POINT COMFORT – Months after he was struck by a hit-and-run driver, a Calhoun County deputy still was struggling with injuries – not all of which were physical.
On his first traffic stop after returning to patrol duty, Deputy Trenton Ballard found himself overwhelmed by the sound of traffic behind him.
“I was literally shaking to where I had to tell the guy, ‘Look, don’t do that again,’ and I walked back to my (vehicle),” Ballard said. “It was just the (sound of the) traffic moving and the idea of somebody coming behind me.”
About 5:45 a.m. Feb. 8, Ballard, a 24-year-old rookie to the office, was directing traffic along a notoriously dangerous stretch of SH 35 near the Formosa Plastics plant at Point Comfort when a pickup veered around a line of stopped vehicles, entered the shoulder and struck the deputy, tossing him into the roadway, according to a crash report.
Although Ballard said he has no memory of the impact or even that morning, his body camera captured him screaming and writhing on the pavement, sheriff’s officials said.
Sheriff’s officials also say they disagree with the charge given to a man suspected of hitting Ballard, saying a more severe charge was appropriate.
Ballard’s case marks at least the second time sheriff’s officials have publicly disagreed with the manner of prosecution from the county’s district attorney’s office.
Unconscious, Ballard was flown by helicopter to Memorial Hermann Hospital in Houston, where he spent days recovering from a severe concussion.
Six hours after the crash, authorities located a man who is charged with striking Ballard and then fleeing the scene. It wasn’t until 12 days later that Texas Department of Public Safety troopers arrested Port Lavaca resident Louis Paul Purswell, 57, charging him with accident involving injury, which carries a potential sentence of two to 10 years in prison.
He has pleaded not guilty. He is represented by attorney Jerry Clark, who did not respond to requests for comment.
But some sheriff’s office officials say Purswell should have received a more severe charge, such as aggravated assault, which carries a potential sentence of two to 20 years in prison.
Hours after the crash, troopers confronted Purswell after Palacios police located his pickup parked at Palacios Medical Clinic. When asked whether he had struck anyone, Purswell told authorities he had struck a deer and reported the crash to his insurance company.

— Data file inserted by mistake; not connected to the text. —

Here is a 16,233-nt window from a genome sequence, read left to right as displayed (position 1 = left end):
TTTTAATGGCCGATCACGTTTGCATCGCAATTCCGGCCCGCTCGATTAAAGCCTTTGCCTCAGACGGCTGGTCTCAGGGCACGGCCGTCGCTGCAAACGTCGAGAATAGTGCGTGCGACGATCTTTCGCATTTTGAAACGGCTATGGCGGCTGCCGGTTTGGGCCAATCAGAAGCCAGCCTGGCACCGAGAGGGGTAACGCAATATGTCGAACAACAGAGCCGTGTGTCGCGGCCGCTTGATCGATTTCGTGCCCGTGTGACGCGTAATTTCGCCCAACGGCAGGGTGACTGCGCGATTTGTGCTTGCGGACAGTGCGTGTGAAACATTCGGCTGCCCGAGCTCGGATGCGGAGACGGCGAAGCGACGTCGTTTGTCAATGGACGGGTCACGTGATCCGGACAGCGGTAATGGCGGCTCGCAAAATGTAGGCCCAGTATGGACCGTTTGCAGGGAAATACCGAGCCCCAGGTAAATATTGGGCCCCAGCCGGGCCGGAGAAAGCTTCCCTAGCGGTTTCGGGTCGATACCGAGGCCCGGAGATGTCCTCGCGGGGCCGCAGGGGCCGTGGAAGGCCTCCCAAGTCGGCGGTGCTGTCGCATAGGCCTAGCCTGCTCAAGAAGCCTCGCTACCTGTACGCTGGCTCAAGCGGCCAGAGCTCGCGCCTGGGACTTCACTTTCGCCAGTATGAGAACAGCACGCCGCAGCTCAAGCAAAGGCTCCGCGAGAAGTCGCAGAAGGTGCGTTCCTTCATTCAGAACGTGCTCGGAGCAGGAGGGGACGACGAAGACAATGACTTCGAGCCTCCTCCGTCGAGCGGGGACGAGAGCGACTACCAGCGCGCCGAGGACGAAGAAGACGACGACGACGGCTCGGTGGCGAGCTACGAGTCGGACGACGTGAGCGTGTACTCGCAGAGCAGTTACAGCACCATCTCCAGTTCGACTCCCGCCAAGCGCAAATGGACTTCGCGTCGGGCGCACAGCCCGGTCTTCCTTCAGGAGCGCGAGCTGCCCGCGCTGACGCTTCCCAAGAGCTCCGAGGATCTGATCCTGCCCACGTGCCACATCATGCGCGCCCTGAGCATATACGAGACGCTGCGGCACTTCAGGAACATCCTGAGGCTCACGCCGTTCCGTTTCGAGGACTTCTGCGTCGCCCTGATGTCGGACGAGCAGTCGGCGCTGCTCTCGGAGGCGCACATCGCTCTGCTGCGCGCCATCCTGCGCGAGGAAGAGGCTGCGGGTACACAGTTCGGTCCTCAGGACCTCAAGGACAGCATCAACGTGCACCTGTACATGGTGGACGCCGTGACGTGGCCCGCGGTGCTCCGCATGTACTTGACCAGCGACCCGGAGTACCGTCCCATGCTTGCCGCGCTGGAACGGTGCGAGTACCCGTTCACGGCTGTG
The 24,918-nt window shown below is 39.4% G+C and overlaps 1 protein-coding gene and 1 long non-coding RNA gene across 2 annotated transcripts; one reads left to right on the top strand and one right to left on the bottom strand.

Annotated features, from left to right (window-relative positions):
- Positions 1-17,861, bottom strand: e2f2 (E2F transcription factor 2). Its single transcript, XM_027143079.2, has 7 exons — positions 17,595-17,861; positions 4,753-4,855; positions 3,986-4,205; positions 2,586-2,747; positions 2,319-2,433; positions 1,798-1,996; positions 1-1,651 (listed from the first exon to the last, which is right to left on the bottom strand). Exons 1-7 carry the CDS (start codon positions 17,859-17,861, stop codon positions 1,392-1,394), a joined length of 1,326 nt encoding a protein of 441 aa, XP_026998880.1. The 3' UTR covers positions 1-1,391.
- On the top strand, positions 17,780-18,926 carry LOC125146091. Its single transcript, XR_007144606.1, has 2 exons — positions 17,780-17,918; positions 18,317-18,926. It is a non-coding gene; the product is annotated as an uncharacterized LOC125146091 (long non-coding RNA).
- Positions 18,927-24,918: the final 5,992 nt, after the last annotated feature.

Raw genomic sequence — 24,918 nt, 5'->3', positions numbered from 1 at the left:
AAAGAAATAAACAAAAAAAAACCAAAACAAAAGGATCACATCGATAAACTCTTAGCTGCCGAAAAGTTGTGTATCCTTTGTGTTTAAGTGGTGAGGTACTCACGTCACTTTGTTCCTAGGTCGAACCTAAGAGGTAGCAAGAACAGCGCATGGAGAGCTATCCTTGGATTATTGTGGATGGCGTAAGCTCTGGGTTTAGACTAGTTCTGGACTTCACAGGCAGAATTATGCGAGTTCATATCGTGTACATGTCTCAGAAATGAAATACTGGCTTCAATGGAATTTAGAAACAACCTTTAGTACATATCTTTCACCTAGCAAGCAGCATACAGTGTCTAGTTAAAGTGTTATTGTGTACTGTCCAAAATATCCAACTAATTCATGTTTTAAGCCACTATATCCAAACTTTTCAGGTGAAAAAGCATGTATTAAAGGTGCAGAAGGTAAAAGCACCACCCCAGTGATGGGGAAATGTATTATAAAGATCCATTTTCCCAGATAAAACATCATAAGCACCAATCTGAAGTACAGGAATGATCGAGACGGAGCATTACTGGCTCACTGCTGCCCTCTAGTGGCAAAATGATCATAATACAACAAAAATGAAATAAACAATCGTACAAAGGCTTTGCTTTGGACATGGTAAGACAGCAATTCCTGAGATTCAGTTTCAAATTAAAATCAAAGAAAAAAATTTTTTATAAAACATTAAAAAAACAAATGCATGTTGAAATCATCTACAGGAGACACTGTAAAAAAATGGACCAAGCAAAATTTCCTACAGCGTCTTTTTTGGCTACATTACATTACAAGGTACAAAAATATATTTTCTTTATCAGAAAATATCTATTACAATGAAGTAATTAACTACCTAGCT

Troopers then interviewed Purswell and took forensic samples from his pickup, according to a warrant affidavit. One of those samples included hair suspected to be from a human, which was stuck in the pickup’s broken mirror.
“It should have been the more serious charge,” said Chief Deputy Johnny Krause, of the Calhoun County Sheriff’s Office. “If I hit a road cone or small animal, I always get out and check the damage on my vehicle. He didn’t stop ... He didn’t even get out to see what he’d hit.”
“If you don’t take responsibility for a (crash) like that, I don’t think you should be given the lesser charge,” Krause said.
But Calhoun County’s First Assistant District Attorney Shannon Salyer disagreed, saying the lesser accident involving injury charge is more appropriate.
“You need to have some intent for an aggravated assault. You need to want to kill somebody or hurt them pretty bad,” he said. “And I don’t think that is the facts here. I think it was an accident.”
He also said the accident involving injury charge originated from DPS, which investigated and arrested Purswell.
“They charged it. We indicted it,” Salyer said.
Victoria attorney Eddie Wilkinson said both accident involving injury and aggravated assault charges could apply to hit-and-run crashes depending on the circumstances.
According to the Texas Transportation Code, a driver is required to stop when a crash results or is reasonably likely to result in an injury.
According to the Texas Penal Code, a person causes serious bodily injury by acting recklessly.
Determining whether Ballard suffered serious bodily injury would likely require a medical expert to testify that his injuries either created a substantial risk of death or caused protracted loss or impairment, Wilkinson said.
Since the crash, Ballard said he suffers from painful headaches and back pain, which has remained despite visits to a physical therapist.
“I have locking muscles, so there’s, like, knots,” Ballard said. “With all this gear on, it’s almost living hell trying to stand up.”
Whether or not Purswell’s alleged driving on the morning of the crash constitutes recklessness is a nuanced question and comes down to whether Purswell knew the risks of entering the shoulder, Wilkinson said.
Simply violating a law does not necessarily mean a person has acted recklessly, Wilkinson said.
After all, many people illegally drive in roadways’ shoulders without causing injury, he said.
He said attorneys may want to look at Purswell’s actions before and after the crash to illustrate his state of mind at the time.
But perhaps more importantly, Wilkinson said, prosecutors should always choose to pursue charges that best fit the alleged crime.
Charging a person with a crime simply because the charge is more severe, he said, is unethical.
“Overcharging always gets you in a jam,” Salyer said. “I just try to do the right thing.”
But Krause wondered about the results that could come from undercharging a person.
“There’s no deterrent to crime if people think there’s no consequences,” he said.
Additionally, he worried about the message that might be sent to deputies such as Ballard.
Ensuring deputies feel the sheriff’s office, community and legal system have their backs is essential, Krause said.
“There’s nothing more important than knowing you are supported,” he said, adding, “We are all doing a job that is very dangerous ... We hope that the victim and their rights and needs are paramount.”